I started organising briefs, designing ads, collecting money and executing my idea. The calendar was a hit (despite some major printing dramas) and the advertisers loved my ad designs so much that I’ve never had to look for work since.

Here’s the tipping point... 

I worked so hard to really impress those first few design clients and what I offered was so much better than what they’d experienced before (remember it was country Wagga over 10 years ago) that they asked me to do more work for them, pretty much immediately. I started designing brochures, logos, catalogues and more for my 20 calendar advertisers and business was booming.

My clients started telling other businesses and before too long my phone started ringing non-stop.

Then the calendars hit people’s homes and I started getting inbound leads from that too.

Within 6 months, I had so much work, I had to move out of my parent’s lounge room, get a proper office and hire my first employee.

I’ve never looked back. 

>>> Insert fist pumps at Mr Government Advisor here!

 

 

But that was 10 years ago, what about now?

I know what you might be thinking….

“Surely there’s an easier way now with Facebook, LinkedIn, SEO, PPC, websites etc” but do you know what I think? I say:
 

"Forget about all the modern-age marketing channels and focus on forging real relationships with people."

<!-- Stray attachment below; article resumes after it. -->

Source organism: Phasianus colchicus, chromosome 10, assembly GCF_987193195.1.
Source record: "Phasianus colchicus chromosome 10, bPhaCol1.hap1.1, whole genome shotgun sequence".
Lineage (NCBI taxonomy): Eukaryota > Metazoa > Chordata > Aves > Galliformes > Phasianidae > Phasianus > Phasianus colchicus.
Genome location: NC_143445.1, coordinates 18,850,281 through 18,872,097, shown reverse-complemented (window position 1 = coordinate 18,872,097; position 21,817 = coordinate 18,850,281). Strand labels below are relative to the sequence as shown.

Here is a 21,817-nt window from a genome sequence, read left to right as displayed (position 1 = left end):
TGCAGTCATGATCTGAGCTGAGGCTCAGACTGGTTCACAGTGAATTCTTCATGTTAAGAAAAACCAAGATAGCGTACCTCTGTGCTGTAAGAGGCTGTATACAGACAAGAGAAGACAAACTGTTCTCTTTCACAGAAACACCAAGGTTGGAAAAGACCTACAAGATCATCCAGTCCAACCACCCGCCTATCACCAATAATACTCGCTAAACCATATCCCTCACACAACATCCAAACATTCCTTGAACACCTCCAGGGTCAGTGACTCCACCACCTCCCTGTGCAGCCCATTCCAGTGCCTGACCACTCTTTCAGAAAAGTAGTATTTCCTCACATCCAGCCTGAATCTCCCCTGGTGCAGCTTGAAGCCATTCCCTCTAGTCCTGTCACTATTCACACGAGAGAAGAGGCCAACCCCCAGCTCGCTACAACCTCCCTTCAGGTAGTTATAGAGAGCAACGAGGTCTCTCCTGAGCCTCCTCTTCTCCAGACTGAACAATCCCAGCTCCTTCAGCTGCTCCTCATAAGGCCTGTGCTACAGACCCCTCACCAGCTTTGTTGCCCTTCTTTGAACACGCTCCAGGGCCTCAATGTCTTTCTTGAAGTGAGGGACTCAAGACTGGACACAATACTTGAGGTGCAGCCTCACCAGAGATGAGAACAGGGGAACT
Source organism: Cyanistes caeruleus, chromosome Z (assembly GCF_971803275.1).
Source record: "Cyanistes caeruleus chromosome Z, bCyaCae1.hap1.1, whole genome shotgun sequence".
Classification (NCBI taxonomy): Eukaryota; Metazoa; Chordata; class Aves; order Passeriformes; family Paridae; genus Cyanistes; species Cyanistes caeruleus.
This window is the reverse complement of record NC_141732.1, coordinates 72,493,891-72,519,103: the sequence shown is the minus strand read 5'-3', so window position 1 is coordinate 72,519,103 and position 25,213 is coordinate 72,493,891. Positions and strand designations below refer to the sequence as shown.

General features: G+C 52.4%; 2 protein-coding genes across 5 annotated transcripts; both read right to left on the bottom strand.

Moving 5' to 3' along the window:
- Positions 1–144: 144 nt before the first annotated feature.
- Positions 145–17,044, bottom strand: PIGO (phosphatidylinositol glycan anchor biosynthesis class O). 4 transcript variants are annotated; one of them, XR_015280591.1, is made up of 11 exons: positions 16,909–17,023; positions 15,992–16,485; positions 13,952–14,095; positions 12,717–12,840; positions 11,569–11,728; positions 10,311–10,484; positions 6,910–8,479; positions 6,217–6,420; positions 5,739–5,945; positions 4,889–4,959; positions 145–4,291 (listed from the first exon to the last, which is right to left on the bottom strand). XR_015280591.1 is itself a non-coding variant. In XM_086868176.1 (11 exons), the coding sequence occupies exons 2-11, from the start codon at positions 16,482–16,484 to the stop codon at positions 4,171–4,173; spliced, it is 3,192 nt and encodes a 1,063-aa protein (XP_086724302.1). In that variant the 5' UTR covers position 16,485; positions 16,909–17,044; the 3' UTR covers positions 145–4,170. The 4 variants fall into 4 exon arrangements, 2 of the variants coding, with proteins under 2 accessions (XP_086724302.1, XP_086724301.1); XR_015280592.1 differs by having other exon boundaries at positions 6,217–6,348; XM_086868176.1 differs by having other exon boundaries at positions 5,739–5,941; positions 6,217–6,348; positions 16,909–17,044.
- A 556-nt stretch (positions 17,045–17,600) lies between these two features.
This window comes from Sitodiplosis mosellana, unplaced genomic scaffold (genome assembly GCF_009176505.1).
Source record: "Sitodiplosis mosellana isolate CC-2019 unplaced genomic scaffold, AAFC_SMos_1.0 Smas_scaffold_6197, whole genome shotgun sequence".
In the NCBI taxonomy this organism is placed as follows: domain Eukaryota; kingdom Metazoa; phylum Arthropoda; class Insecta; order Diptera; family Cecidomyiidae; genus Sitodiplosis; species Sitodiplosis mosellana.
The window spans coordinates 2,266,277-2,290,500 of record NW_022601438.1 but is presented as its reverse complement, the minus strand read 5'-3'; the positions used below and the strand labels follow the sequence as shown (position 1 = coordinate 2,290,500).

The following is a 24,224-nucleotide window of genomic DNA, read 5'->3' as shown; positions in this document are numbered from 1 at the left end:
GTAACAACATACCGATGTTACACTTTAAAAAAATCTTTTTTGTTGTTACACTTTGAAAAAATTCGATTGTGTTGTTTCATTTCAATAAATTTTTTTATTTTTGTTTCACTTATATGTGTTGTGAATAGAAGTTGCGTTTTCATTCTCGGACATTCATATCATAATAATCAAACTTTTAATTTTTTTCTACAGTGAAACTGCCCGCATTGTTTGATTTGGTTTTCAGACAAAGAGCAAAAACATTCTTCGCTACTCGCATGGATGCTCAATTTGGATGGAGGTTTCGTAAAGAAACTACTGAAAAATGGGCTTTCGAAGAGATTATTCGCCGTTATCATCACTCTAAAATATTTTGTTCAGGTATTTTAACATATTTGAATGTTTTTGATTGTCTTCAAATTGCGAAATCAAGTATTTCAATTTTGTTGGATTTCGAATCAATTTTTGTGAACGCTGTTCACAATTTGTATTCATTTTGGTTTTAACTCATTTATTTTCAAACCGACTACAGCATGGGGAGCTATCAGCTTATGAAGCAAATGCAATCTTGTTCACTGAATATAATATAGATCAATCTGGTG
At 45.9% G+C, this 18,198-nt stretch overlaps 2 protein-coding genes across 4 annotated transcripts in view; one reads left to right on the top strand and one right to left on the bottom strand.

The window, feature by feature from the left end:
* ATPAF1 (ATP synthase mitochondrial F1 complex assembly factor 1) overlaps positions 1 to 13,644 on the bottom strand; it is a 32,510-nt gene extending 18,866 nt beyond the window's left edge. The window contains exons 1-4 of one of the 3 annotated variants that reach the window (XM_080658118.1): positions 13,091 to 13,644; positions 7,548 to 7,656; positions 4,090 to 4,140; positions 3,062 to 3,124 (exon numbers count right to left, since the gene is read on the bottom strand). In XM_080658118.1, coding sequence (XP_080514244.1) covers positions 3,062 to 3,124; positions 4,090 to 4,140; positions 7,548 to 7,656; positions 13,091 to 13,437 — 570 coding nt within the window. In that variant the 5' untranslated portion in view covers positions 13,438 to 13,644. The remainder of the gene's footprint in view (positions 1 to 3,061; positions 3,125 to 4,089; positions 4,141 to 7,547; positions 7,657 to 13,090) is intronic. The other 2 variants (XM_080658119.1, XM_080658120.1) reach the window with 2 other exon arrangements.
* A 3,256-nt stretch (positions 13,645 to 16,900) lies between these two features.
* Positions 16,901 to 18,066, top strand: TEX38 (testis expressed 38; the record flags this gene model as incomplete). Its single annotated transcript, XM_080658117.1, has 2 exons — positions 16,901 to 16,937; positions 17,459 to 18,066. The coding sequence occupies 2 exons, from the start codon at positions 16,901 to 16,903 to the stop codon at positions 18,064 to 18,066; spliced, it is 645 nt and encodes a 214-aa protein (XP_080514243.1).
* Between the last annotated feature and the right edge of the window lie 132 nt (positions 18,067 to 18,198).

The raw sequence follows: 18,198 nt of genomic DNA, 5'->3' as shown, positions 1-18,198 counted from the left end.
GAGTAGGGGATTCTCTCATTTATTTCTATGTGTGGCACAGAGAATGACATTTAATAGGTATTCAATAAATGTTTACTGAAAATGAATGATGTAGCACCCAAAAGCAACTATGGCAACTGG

{Click to Tweet}

 

I read this post the other day over on one of my favourite blogs, Graphic Design Blender. The owner, Preston D Lee, wrote a similar story about what he did when his leads started to dry up. The blog’s titled: ‘How I got tons of new design clients with this small freebie’. (You should go read it now; it’s actually what inspired this post.)

To get more clients, Preston wrote a book called “10 Elements All Web Sites Should Have” then printed copies and went and dropped them into businesses in person. Not an eBook, a good ‘ole fashioned printed book! Don’t you just love it?!

I think this is a brilliant idea. And that creativity, effort and personal delivery scored Preston a ton of new credibility AND clients.

I know it’s 2013 but old school totally works because it’s unusual. It stands out in today’s crazy clutter… and you need to stand out if you want to grab clients.

 

My final pearls of wisdom on getting clients.
 

  1. Get creative;
  2. Think old school;
  3. Be fearless;
  4. Brainstorm a way to get in front of people face-to-face;
  5. Persevere; never give up until you reach your goal. Good enough isn’t;
  6. Let your passion ooze out of your pores, every door you walk through;
  7. Keep smiling, even if you’ve just been hit with 20 ‘no’s’ in a row. Keep it up;
  8. Every ‘no’ brings you closer to a ‘yes’;
  9. Practice ‘scarcity’; and
  10. … don’t always listen to your dad. ;)


So forget ‘modern day’ marketing for right now and go old school. That’s what’ll make you stand out. It’s a rarity these days. Take the plunge, polish your boots and get in front of people; they love the personal attention.

 

What tactics have you tried to get new clients? Or if you’re a total newbie, leave a comment below with your ideas and I’ll see if I can help you develop them further.

 

Footnotes:
1I proved my dad wrong and we’re talking again now. I still give him shit about it thought every chance I get. That along with the fact that in Year 10 he made me drop Art as a subject and do Economics instead. He said, “There’s no money in art”. Can you believe it? I have a bit of sport with the old fella these days, that's for sure!
2The bald guy is still a client to this day!